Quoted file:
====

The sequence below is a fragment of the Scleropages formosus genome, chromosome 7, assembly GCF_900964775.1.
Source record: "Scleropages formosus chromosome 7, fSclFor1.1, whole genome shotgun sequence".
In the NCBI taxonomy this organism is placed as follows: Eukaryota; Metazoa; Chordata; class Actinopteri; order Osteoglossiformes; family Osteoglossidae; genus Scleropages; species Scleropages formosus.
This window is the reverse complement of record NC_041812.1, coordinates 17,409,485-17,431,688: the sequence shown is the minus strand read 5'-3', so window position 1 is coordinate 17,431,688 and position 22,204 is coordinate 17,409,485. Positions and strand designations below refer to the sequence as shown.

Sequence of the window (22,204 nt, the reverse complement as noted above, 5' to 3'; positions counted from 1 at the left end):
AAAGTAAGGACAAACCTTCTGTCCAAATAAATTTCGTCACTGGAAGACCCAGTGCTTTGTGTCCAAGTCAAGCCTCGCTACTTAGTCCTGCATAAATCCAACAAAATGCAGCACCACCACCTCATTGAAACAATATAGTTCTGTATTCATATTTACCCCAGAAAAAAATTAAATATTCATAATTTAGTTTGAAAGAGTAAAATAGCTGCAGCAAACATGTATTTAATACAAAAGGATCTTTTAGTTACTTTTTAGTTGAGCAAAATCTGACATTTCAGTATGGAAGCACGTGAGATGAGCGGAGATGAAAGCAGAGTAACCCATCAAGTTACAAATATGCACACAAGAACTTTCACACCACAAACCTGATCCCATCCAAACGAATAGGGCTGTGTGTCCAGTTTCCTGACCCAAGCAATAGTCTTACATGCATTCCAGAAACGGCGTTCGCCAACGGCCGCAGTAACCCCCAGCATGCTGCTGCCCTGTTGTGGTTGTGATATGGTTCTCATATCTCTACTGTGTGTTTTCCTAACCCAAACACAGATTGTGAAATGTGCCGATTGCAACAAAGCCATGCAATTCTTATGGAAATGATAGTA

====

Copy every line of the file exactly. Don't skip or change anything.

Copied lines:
The sequence below is a fragment of the Scleropages formosus genome, chromosome 7, assembly GCF_900964775.1.
Source record: "Scleropages formosus chromosome 7, fSclFor1.1, whole genome shotgun sequence".
In the NCBI taxonomy this organism is placed as follows: Eukaryota; Metazoa; Chordata; class Actinopteri; order Osteoglossiformes; family Osteoglossidae; genus Scleropages; species Scleropages formosus.
This window is the reverse complement of record NC_041812.1, coordinates 17,409,485-17,431,688: the sequence shown is the minus strand read 5'-3', so window position 1 is coordinate 17,431,688 and position 22,204 is coordinate 17,409,485. Positions and strand designations below refer to the sequence as shown.

Sequence of the window (22,204 nt, the reverse complement as noted above, 5' to 3'; positions counted from 1 at the left end):
AAAGTAAGGACAAACCTTCTGTCCAAATAAATTTCGTCACTGGAAGACCCAGTGCTTTGTGTCCAAGTCAAGCCTCGCTACTTAGTCCTGCATAAATCCAACAAAATGCAGCACCACCACCTCATTGAAACAATATAGTTCTGTATTCATATTTACCCCAGAAAAAAATTAAATATTCATAATTTAGTTTGAAAGAGTAAAATAGCTGCAGCAAACATGTATTTAATACAAAAGGATCTTTTAGTTACTTTTTAGTTGAGCAAAATCTGACATTTCAGTATGGAAGCACGTGAGATGAGCGGAGATGAAAGCAGAGTAACCCATCAAGTTACAAATATGCACACAAGAACTTTCACACCACAAACCTGATCCCATCCAAACGAATAGGGCTGTGTGTCCAGTTTCCTGACCCAAGCAATAGTCTTACATGCATTCCAGAAACGGCGTTCGCCAACGGCCGCAGTAACCCCCAGCATGCTGCTGCCCTGTTGTGGTTGTGATATGGTTCTCATATCTCTACTGTGTGTTTTCCTAACCCAAACACAGATTGTGAAATGTGCCGATTGCAACAAAGCCATGCAATTCTTATGGAAATGATAGTA